Beginner’s Guide: Running and JoggingSeptember 27 2017
About one in five Australians try running (or jogging) at some stage in their life.
Both running and jogging are forms of aerobic exercise. Aerobic means ‘with oxygen’ – the term ‘aerobic exercise’ means any physical activity that produces energy by combining oxygen with blood glucose or body fat.
The main difference between running and jogging is intensity. Running is faster, uses more kilojoules and demands more effort from the heart, lungs, and muscles than jogging. Running requires a higher level of overall fitness than jogging.
Both running or jogging offers many health benefits such as it improves cardiovascular fitness, burn plenty of kilojoules, help maintain a healthy weight, build strong bones, and strengthens muscles.
Before you start running or jogging, make sure you follow these general tips for safety and health reasons:
- See your doctor or call to set an appointment with one of our medical professionals on 03 5229 5192 (Myers Street Family Medical Practice) or 03 5241 6129 (The Cottage Medical Centre) for a check-up before you start a running program. This is especially important if you are over 40 years, are overweight, have a chronic illness or haven’t exercised in a long time.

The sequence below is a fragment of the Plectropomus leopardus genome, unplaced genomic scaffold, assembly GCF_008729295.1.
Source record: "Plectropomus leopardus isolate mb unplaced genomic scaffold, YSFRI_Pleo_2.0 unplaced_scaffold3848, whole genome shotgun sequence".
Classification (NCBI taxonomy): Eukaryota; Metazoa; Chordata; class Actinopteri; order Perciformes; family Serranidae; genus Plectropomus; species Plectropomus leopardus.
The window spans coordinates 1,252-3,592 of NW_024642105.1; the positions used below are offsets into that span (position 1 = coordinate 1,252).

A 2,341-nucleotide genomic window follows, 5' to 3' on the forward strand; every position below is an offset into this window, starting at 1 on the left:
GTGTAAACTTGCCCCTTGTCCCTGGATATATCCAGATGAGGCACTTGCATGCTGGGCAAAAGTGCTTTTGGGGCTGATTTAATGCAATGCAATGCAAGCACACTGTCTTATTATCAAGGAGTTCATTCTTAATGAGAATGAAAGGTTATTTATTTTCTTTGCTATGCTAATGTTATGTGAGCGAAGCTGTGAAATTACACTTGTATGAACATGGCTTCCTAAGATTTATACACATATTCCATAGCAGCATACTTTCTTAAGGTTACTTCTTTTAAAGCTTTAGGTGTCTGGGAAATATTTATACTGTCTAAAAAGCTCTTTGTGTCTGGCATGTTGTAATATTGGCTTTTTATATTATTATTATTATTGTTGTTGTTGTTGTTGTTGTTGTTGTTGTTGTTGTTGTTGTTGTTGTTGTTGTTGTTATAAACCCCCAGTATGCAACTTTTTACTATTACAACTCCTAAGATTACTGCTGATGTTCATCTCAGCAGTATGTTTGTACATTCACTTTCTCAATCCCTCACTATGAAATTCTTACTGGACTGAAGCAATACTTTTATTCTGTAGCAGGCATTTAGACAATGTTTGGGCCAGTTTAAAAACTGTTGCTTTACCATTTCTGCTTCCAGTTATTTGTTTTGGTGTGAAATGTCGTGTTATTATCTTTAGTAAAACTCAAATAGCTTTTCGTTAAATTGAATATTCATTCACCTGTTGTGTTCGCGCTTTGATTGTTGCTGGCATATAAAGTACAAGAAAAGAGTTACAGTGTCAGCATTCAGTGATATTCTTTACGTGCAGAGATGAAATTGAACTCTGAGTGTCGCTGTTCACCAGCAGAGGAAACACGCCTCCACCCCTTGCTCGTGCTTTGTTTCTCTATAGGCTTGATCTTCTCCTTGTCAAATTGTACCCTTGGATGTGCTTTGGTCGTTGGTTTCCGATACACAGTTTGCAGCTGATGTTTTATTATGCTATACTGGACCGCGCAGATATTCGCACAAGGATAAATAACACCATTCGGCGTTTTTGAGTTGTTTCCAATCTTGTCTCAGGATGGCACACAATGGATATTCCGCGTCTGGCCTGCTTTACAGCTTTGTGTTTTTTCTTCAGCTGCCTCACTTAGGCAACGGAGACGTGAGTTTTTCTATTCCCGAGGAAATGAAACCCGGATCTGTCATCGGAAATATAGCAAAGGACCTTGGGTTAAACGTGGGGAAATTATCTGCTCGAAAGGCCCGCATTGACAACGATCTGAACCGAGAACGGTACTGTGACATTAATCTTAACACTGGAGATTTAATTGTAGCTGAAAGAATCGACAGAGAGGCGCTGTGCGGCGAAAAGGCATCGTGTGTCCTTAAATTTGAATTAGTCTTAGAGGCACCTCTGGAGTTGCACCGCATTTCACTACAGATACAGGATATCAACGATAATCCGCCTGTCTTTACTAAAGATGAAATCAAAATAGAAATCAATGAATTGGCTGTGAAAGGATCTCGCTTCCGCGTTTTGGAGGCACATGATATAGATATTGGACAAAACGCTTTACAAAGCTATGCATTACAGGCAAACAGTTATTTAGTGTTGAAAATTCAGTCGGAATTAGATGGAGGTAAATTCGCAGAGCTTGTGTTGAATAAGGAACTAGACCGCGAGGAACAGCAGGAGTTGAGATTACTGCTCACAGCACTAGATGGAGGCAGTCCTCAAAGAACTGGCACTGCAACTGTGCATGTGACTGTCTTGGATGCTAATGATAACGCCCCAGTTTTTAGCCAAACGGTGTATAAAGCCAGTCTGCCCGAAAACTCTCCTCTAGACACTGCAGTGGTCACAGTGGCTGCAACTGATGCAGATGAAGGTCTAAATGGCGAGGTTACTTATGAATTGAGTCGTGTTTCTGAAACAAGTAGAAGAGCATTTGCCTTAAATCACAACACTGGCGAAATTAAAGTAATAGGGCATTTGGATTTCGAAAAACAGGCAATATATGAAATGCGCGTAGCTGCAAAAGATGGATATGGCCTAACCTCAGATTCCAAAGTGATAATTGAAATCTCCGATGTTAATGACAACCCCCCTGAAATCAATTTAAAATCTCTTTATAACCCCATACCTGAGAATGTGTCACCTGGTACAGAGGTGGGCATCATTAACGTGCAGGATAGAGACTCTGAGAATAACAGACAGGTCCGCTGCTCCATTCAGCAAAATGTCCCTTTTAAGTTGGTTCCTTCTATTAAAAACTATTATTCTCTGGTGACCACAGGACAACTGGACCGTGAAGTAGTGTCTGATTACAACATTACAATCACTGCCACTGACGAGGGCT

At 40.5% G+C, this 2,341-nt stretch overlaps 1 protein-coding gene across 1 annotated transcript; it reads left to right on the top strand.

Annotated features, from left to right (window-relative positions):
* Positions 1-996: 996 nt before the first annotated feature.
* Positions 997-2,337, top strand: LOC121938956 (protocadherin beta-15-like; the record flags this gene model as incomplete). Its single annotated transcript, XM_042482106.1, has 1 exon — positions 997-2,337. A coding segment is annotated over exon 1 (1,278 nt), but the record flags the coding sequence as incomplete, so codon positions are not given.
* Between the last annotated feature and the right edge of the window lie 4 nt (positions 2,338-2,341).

- Start with brisk walking. Aim for 30 minutes per session. Allow a minimum of six weeks to build up to regular running. Aim to increase your jogging time each session, and alternate between walking and jogging.
- Make sure you warm up and stretch thoroughly before you head out. Cool your body down with light stretches when you return.
- Make sure you have plenty of fluids and take a water bottle with you on your run. Try to drink plenty of water before, during and after any activity.
- Allow at least two complete rest days per week to avoid overtraining, which may cause injury. Consider other low-impact activities, such as swimming, at least once each week.
- Plan your route. If possible, choose flat, grassy areas rather than hard or loose (such as sandy) surfaces to reduce the risk of injury.
- Avoid running near roads. This is especially important if you have a pre-existing condition such as asthma. Vehicle exhaust fumes can increase your risk of various cardiovascular and respiratory complaints or illnesses.
- Avoid the ‘peak hour’ periods to reduce your risk of inhaling air pollution from motor vehicles. If possible, schedule your runs for either the early morning or the evening.
- Wear loose cotton clothing. Dress your upper body in layers of clothing so that you can take off layers as required.
- Apply SPF 30+ sunscreen to exposed skin areas.
- Buy an appropriate pair of shoes.